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  Reply # 1976398 14-Mar-2018 10:53
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The driving-side switch is a really stupid idea for a number of reasons:

 

 - the origin countries of most of our tourists and immigrants are RHD like us
 - many of our tourist destinations are RHD like us
 - we'd have a mixed fleet with a significant proportion of "wrong" cars for at least ten years, judging by NZ's current fleet
 - there is a significant proportion of drivers who would cope very badly with the change.  I'm talking of those who can barely drive competently now such as old drivers who just about remain safe and who would never dream of driving overseas in a LHD country - you'd be effectively ending their safe driving careers
 - you'd cut off the supply of good value used cars from Japan and Singapore

 

I'd predict a significant interim increase in the road toll, tailing back to current levels over ten years or so.

 

Someone remind me what the benefit would be


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  Reply # 1976399 14-Mar-2018 11:00
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Wow, a lot drives on the left, maybe EU and China should swap, that covers the mainstream developed world where cars we buy are made


 
 
 
 


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  Reply # 1976410 14-Mar-2018 11:10
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tdgeek:

 

Wow, a lot drives on the left, maybe EU and China should swap, that covers the mainstream developed world where cars we buy are made

 

 

I think the idea would be that if we could get cars from Europe and the Americas, we'd be better off as we would have more choice and lower prices.  

 

I think thats true but it would take a long time to see the benefits, which would show up in slightly more money in peoples pockets 20 years later. New cars would be cheaper, and so used cars eventually as well.  We'd still have Japanese cars as most of those are made LHD already in America and Europe, where Japanese companies have factories for LHD already, so no loss there.  Chinese cars are LHD and probably will be exporting like mad in a few years too.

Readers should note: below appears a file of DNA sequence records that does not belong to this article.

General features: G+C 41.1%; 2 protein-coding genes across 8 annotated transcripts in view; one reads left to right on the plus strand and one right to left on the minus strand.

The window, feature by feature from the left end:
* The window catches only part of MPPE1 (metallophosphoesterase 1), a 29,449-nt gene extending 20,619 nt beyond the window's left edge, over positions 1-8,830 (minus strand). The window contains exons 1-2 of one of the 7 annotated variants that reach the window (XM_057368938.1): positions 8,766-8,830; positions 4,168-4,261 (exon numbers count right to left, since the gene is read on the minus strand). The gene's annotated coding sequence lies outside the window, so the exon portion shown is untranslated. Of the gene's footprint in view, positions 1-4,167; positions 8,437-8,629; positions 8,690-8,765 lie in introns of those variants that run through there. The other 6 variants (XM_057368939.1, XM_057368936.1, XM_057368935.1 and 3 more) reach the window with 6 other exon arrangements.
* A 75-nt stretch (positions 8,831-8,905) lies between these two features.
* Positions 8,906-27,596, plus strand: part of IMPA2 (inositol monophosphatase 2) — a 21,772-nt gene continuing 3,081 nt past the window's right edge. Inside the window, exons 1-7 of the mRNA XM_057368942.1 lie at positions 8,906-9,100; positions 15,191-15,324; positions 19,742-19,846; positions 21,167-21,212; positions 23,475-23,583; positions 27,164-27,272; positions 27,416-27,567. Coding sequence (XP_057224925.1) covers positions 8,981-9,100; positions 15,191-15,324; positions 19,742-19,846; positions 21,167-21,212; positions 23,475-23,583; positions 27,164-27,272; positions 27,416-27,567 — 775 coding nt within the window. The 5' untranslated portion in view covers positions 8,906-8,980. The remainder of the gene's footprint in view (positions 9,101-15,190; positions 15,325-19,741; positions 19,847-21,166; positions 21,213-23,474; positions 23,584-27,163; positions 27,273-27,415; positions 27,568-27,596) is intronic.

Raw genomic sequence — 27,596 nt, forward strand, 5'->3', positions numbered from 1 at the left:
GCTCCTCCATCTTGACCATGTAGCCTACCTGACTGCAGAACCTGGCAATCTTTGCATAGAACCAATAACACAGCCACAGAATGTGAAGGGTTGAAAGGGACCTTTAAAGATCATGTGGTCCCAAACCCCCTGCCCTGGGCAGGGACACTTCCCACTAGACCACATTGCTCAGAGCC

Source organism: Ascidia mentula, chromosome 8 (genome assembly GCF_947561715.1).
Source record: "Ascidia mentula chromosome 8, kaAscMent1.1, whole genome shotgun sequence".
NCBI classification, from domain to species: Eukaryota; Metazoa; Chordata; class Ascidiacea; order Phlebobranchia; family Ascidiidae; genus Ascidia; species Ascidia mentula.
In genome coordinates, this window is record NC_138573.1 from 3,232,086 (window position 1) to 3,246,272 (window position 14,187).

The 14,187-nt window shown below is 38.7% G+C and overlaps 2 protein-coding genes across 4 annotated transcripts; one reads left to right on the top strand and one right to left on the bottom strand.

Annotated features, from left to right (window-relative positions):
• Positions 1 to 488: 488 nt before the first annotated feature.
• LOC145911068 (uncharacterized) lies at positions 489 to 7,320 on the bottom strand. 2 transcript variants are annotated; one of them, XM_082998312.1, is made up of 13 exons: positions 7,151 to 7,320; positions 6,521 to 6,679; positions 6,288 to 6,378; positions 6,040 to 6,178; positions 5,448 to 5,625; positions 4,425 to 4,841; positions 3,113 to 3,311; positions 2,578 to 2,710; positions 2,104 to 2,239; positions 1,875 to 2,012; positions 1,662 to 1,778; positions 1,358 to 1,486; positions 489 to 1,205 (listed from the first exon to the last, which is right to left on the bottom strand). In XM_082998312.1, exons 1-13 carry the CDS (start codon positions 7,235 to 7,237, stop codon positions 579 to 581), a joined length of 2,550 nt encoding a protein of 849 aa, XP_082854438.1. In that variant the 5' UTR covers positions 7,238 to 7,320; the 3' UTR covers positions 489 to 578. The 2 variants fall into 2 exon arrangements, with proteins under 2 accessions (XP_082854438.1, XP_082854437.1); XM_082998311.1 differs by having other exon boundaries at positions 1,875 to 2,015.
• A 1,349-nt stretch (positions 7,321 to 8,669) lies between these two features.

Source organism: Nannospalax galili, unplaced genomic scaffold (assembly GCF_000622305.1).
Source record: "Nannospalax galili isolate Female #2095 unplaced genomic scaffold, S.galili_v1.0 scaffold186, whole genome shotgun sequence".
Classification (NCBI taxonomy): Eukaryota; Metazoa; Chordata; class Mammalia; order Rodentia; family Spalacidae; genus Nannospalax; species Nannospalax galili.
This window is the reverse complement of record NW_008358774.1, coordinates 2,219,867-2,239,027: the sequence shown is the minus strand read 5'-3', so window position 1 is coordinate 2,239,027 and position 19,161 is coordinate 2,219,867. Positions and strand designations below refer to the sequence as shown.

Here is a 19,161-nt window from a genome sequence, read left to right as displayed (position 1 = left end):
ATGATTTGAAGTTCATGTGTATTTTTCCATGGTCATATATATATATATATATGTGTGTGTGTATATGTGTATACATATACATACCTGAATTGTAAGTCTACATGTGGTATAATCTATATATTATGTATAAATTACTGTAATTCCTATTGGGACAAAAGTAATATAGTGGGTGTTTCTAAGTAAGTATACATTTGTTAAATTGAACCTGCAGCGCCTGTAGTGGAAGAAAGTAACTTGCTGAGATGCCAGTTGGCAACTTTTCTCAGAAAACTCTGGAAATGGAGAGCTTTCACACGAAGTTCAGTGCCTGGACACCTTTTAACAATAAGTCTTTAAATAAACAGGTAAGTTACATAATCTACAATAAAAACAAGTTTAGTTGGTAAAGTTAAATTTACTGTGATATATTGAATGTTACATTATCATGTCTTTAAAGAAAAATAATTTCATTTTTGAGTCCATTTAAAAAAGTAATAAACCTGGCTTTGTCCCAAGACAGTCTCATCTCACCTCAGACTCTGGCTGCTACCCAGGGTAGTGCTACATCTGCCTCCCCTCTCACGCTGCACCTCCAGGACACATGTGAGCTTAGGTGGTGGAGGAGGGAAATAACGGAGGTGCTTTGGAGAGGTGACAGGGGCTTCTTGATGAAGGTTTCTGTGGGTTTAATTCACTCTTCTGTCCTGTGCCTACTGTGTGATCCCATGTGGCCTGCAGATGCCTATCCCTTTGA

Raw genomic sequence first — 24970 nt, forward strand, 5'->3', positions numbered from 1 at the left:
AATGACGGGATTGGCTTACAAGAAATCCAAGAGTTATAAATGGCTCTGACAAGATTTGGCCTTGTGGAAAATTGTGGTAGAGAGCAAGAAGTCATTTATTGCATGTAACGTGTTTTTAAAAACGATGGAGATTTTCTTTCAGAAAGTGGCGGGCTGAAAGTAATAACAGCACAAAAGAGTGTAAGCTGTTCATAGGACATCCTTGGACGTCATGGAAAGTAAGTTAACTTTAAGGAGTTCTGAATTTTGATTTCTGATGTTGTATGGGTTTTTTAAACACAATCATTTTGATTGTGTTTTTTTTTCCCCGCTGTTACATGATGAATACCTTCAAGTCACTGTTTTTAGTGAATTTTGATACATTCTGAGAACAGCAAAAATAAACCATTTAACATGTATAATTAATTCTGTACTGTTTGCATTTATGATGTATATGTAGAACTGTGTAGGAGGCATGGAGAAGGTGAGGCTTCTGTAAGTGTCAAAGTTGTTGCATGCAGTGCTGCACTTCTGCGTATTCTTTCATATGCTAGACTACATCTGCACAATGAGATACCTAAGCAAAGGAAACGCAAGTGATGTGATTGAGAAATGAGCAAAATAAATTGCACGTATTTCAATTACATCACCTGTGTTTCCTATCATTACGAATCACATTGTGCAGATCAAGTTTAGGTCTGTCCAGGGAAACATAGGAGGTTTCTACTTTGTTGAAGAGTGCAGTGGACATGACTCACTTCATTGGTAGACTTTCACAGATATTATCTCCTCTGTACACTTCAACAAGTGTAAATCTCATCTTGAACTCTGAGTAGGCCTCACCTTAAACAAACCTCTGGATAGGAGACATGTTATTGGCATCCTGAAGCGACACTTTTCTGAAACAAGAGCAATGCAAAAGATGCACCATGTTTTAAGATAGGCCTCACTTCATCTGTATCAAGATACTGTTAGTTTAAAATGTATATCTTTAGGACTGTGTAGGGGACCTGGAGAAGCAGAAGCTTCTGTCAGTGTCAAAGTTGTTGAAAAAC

If China ever mass produces cheap EVs of export quality that we miss out on, we might be more enthusiasitc.

 

So short term pain, long term gain.  Not something democracies are good at :)

 

 


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  Reply # 1976412 14-Mar-2018 11:16
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happyfunball:

 

tdgeek:

 

Wow, a lot drives on the left, maybe EU and China should swap, that covers the mainstream developed world where cars we buy are made

 

 

I think the idea would be that if we could get cars from Europe and the Americas, we'd be better off as we would have more choice and lower prices.  

 

I think thats true but it would take a long time to see the benefits, which would show up in slightly more money in peoples pockets 20 years later. New cars would be cheaper, and so used cars eventually as well.  We'd still have Japanese cars as most of those are made LHD already in America and Europe, where Japanese companies have factories for LHD already, so no loss there.  Chinese cars are LHD and probably will be exporting like mad in a few years too.

 

If China ever mass produces cheap EVs of export quality that we miss out on, we might be more enthusiasitc.

 

So short term pain, long term gain.  Not something democracies are good at :)

 

 

 

 

Bottom line its not worth it. As to cheaper cares I dont see that, given the market size of us lefties, it isnt small. Plus the chassis etc are bound to be single tooled, with left and right holes where needed, rather than a seperate production run


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  Reply # 1976465 14-Mar-2018 13:14
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happyfunball:

 

 We'd still have Japanese cars as most of those are made LHD already in America and Europe, where Japanese companies have factories for LHD already, so no loss there.

 

 

My point was that we would no longer have cheap Japanese second-hand (aka JDM) cars available to us.

 

 


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  Reply # 1976507 14-Mar-2018 14:17
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frankv:

 

happyfunball:

 

 We'd still have Japanese cars as most of those are made LHD already in America and Europe, where Japanese companies have factories for LHD already, so no loss there.

 

 

My point was that we would no longer have cheap Japanese second-hand (aka JDM) cars available to us.